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Vincenzo CAPONI (CREST, IZA) – “Assortative Mating and Migration"

October 1, 2019 @ 12:15 pm - 1:15 pm
The Microeconometrics Seminar: Every Tuesday at 12:15 pm.
Time: 12:15 pm – 1:15 pm
Date: 1st of October 2019
Place: Room 3001.
Vincenzo CAPONI (CREST-ENSAI, IZA) personal website – “Assortative Mating and Migration”.

Abstract: Among American residents, women Mexican born tend to have higher fertility rates – total fertility rate (TFR) of about 2.7 much greater than their US born counterpart with a TFR of 2.0. Interestingly, the fertility rate of Mexicans resident in Mexico is closer to the fertility rate of American women – 2.1, than to rate of Mexican born US residents. Why do immigrants have more children? Other observations are also puzzling if coupled with this fact. Mexican born women who migrated to the US participate more to the labor force than Mexican stayers; the participation rate of immigrants relative to US or Mexican stayers decreases with education while the gap between the fertility rate of Mexican stayers and immigrants increases with education. Moreover, restricting the analysis to only couples, we can see that the probability of finding a Mexican born couple (or with at least one member born in Mexico) increases strongly with the education of the female spouse and is lower the closer is the level of education of both spouses. In this paper, I propose an explanation of these facts based on selection. One novelty of this explanation is that it explicitly takes into account the human capital composition within households. I model the household decision to migrate together with decisions on fertility, investments in children’s human capital and time allocation to market and household activities, where household activities are primarily intended to increase the human capital of children. The model proposed predicts that fertility is an increasing function of men’s human capital and decreasing of women’s. It also predicts that, generally, more educated couples tend to migrate more than lower educated ones. However, because of a loss of human capital faced by both spouses upon migration, they are both relatively less productive in market activity, although equally productive in household activities. This reduces the opportunity cost and shifts the allocation of resources towards child-rearing and fertility, explaining why immigrants women have higher fertility than natives in Mexico and the US, and, given the correlation between the education of spouses, why this gap increases by education. The model also introduces a fertility cost based on reduced time available for work, which through “multitasking” favors time spent in household activities. This cost is biased against women and give them an incentive to specialize in child-rearing when migrants. This explains why the incentive to migrate is stronger when women are more educated, as they specialize more on the human capital production of future generations. Men, on the other hand, need to specialize in market activities where their human capital acquired in Mexico is heavily discounted, hence their selection on education is weaker. It also follows that sorting in mating is not as strong for migrants as it is for stayers, hence the higher probability to find un-sorted couples among migrants.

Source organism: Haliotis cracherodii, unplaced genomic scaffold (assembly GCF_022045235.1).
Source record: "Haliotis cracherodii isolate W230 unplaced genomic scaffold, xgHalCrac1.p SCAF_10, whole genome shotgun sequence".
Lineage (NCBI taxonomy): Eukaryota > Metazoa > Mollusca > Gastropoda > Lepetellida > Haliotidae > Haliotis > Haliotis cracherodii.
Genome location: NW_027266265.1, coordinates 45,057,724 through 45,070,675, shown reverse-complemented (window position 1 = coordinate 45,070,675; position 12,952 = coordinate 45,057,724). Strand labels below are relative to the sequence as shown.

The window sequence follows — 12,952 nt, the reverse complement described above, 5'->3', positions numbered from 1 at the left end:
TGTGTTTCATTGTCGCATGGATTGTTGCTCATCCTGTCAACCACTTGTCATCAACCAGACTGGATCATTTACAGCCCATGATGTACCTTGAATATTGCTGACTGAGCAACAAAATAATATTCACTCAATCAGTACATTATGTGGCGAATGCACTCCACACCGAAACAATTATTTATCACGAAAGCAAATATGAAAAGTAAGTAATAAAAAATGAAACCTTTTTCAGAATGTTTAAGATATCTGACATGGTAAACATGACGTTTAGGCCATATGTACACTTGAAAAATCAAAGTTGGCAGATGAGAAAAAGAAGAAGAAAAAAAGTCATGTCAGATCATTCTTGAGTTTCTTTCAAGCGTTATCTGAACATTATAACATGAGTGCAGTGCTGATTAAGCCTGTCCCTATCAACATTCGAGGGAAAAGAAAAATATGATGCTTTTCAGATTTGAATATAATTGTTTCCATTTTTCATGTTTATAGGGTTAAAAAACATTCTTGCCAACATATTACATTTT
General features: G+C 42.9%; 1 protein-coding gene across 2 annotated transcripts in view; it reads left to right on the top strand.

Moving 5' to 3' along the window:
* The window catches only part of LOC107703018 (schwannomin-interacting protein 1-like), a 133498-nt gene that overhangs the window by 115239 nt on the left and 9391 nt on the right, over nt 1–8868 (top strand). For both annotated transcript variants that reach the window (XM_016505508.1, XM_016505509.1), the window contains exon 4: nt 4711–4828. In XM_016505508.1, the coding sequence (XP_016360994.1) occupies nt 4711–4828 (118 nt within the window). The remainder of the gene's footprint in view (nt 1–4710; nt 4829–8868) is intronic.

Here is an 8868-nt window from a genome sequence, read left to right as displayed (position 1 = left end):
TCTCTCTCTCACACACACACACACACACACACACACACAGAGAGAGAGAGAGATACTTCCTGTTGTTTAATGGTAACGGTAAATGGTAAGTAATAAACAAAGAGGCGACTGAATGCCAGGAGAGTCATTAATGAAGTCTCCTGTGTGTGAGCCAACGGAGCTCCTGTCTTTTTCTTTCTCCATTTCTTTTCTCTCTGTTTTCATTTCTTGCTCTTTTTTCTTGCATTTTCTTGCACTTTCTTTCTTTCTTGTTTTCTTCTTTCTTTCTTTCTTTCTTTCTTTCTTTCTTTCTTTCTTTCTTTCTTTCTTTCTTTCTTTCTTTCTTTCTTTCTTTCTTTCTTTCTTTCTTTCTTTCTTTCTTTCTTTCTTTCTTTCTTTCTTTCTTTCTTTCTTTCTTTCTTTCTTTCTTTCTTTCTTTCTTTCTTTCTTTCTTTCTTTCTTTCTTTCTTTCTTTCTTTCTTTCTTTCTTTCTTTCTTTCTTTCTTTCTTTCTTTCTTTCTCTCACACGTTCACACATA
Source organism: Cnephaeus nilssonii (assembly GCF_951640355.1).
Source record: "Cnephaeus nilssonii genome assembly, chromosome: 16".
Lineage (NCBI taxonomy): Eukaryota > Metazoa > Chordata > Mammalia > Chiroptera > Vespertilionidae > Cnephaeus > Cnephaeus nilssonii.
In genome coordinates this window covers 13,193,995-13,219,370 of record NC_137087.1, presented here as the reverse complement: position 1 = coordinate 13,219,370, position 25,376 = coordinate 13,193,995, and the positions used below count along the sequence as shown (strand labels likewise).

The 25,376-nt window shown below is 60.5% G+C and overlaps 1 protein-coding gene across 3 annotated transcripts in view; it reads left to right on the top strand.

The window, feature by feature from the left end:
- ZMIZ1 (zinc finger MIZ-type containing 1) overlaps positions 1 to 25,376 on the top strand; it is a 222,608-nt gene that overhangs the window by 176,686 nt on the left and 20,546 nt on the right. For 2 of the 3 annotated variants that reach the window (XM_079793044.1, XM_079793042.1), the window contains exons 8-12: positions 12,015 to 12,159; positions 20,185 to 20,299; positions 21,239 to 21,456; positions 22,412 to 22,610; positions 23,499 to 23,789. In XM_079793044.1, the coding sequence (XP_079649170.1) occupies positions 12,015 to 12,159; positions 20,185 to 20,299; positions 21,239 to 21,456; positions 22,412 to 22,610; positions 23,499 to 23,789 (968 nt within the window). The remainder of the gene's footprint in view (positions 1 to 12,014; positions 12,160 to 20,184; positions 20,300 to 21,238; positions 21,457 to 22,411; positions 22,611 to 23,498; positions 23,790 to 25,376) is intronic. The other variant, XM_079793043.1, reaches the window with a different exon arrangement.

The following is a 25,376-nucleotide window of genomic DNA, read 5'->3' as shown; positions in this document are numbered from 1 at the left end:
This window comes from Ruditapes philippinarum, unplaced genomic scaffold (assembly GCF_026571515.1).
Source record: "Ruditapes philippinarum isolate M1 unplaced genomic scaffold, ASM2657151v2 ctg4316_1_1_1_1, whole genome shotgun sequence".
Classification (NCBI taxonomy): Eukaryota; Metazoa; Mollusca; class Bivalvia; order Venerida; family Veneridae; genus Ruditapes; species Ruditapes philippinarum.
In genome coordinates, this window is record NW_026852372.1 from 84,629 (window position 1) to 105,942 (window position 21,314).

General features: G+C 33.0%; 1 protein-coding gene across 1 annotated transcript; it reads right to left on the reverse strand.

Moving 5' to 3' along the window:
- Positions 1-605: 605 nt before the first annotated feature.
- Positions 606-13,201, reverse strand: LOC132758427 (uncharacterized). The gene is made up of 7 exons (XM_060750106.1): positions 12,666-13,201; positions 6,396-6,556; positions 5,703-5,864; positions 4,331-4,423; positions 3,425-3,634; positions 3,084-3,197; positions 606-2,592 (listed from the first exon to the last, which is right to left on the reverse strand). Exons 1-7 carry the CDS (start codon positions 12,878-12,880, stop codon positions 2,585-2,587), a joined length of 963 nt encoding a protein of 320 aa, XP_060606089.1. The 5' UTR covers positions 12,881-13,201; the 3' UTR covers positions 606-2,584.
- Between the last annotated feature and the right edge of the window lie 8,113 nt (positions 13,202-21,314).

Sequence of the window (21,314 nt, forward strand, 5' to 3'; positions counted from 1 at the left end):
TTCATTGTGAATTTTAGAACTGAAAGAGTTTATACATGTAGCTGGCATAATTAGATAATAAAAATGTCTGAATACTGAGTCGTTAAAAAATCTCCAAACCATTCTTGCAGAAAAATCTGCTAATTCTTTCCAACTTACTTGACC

Xavier D’Haultfoeuille (CREST), Benoit Schmutz (CREST), & Lucas Girard (CREST)
Lunch registration:
food provided, no registration